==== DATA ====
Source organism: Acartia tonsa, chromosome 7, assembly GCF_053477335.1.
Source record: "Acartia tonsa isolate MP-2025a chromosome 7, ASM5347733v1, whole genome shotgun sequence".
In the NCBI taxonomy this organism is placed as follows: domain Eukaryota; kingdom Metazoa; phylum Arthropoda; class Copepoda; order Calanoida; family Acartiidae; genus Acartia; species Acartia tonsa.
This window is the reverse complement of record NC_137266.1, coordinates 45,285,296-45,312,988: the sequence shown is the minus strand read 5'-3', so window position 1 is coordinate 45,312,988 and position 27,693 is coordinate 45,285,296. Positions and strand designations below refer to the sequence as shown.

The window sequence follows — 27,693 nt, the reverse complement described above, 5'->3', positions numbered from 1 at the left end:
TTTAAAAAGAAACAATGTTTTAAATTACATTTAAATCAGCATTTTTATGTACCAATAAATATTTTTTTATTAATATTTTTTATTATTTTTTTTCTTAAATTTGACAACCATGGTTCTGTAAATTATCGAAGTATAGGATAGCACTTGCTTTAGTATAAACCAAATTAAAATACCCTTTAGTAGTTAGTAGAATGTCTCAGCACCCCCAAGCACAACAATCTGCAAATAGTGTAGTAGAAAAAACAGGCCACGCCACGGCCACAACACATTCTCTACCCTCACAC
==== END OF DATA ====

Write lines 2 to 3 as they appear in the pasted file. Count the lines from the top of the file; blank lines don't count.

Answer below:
Source record: "Acartia tonsa isolate MP-2025a chromosome 7, ASM5347733v1, whole genome shotgun sequence".
In the NCBI taxonomy this organism is placed as follows: domain Eukaryota; kingdom Metazoa; phylum Arthropoda; class Copepoda; order Calanoida; family Acartiidae; genus Acartia; species Acartia tonsa.